Your Social Media Activity Could Prevent You From Getting A Loan

Some lenders are now using social media to determine if borrowers are credit worthy. But consumer advocates worry this could lead to financial institutions unfairly denying loans.

By now, you likely already know it's not unusual for human resource managers to judge you by your Facebook and Twitter presence (in addition to your resume, of course). But it appears a number of small lending companies are using social media as a criteria to determine whether to finance potential borrowers--and even Fair Isaac Corporation says it might one day include social media in its FICO credit score, which currently doesn't factor in employment history or salary.

Some lending companies that take Facebook, Twitter, and other social media profiles into consideration include San Francisco-based LendUp, New York City-based Movenbank, and Atlanta-based Kabbage. "The data we have on customers via social networks says more about them than their FICO," Moven president Alex Sion told the Wall Street Journal. "You can make credit decisions based not on a faceless score, but on who you know."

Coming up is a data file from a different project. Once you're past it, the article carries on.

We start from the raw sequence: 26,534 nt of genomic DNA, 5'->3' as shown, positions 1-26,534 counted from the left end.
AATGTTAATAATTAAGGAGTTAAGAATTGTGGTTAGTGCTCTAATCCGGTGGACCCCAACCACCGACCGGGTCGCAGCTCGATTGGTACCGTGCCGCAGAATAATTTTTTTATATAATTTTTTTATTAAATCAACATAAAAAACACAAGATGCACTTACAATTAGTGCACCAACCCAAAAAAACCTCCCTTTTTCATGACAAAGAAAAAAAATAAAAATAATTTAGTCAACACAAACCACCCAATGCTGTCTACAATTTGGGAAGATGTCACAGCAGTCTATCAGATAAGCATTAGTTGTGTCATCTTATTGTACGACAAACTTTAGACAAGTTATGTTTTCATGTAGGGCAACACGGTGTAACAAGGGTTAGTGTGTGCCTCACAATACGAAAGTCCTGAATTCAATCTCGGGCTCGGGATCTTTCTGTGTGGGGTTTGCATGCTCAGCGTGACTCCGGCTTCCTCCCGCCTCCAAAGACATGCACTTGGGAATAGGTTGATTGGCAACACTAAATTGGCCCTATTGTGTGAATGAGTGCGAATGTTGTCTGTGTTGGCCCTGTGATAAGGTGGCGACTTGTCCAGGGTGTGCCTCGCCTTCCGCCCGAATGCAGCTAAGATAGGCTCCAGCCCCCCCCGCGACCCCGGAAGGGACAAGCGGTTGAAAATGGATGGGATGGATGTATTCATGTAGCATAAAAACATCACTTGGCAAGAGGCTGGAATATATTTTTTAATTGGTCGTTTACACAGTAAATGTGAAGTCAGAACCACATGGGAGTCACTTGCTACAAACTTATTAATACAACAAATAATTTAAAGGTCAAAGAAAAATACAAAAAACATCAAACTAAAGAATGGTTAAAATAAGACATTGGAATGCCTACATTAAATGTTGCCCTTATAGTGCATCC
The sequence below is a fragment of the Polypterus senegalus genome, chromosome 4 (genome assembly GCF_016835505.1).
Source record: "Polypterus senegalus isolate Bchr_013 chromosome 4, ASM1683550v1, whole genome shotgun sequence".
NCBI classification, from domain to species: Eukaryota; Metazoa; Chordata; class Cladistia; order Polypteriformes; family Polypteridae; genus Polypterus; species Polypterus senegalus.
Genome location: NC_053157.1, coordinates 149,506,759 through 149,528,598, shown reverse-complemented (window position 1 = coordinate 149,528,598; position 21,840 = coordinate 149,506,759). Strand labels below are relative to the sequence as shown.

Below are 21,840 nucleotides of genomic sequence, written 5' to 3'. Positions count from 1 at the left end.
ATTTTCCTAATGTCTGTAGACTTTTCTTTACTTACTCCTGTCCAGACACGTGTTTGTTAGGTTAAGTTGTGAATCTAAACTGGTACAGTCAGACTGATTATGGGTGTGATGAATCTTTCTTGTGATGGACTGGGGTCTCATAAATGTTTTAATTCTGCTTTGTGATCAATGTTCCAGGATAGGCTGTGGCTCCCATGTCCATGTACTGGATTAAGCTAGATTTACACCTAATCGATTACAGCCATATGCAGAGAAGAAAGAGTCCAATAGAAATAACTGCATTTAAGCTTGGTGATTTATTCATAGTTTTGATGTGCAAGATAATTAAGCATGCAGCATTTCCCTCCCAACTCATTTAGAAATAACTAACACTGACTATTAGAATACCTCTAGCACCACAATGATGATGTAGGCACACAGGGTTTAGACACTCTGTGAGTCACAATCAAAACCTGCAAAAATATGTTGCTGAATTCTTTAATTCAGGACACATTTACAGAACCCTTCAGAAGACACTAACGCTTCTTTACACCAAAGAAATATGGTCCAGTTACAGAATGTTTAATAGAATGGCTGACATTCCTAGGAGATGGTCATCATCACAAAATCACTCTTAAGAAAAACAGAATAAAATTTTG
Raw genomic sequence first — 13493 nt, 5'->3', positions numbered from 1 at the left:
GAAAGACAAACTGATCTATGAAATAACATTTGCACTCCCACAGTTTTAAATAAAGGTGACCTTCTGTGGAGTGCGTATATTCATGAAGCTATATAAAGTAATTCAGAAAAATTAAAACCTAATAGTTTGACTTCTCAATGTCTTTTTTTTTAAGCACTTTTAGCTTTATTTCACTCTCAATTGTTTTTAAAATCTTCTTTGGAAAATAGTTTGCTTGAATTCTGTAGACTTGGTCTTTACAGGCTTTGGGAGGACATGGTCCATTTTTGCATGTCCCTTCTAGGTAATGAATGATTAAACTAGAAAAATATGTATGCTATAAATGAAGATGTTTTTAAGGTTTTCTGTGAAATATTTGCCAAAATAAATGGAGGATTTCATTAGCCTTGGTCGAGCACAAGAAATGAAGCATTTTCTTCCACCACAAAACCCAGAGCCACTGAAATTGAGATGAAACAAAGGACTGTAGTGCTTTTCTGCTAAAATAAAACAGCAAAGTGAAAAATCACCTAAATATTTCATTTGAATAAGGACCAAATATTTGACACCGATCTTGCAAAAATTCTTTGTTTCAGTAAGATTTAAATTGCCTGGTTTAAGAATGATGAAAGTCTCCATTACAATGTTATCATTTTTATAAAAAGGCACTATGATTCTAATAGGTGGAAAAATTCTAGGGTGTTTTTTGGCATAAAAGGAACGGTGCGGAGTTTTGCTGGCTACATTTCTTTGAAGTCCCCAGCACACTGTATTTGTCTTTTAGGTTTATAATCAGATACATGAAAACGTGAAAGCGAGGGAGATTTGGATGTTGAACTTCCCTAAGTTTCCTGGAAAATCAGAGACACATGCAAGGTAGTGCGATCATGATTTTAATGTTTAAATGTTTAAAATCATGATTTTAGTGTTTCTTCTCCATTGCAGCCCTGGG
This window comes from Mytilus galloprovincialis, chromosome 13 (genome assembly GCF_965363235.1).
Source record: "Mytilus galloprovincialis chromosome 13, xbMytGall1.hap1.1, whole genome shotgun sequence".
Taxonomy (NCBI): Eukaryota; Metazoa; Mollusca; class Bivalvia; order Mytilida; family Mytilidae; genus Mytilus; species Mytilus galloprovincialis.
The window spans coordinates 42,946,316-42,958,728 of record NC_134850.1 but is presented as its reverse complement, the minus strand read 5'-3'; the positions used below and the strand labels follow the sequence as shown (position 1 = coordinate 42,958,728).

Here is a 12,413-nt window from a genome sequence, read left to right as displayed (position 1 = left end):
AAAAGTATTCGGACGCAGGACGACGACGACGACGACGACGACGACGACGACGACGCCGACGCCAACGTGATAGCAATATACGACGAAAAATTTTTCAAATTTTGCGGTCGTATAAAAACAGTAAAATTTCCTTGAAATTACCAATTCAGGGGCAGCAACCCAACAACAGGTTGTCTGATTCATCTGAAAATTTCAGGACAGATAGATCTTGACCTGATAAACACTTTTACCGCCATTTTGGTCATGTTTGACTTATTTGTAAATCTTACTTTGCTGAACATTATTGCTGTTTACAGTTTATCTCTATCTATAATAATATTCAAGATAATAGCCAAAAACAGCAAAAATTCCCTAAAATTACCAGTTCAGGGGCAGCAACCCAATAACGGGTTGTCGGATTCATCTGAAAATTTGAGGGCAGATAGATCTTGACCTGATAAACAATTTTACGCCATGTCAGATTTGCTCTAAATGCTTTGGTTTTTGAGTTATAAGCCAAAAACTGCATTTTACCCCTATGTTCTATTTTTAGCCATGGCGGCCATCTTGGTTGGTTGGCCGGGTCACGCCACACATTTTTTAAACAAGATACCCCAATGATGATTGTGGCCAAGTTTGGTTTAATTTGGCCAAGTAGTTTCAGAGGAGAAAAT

Furthermore, Laurent Schuller, a spokesperson for Kreditech, which is based in Germany and provides loans in Poland, Russia, and elsewhere, added: "Is someone using an expensive mobile phone like an iPhone or logging in from a web cafe? Is their network on Facebook just drinking buddies from a bar? All of that can be important information."

Yet consumer advocates worry the use of social media could lead financial institutions to unfairly deny credit to borrowers or increase their interest rates. In the case of the aforementioned startups, borrowers voluntarily share their social media pages to improve their chances of approval by providing more data points. But in the world of job hunting, it's not always so clear: A job seeker might never know that he or she was rejected because of a ill-conceived tweet.

[Image: Flickr user thegrid.ch]

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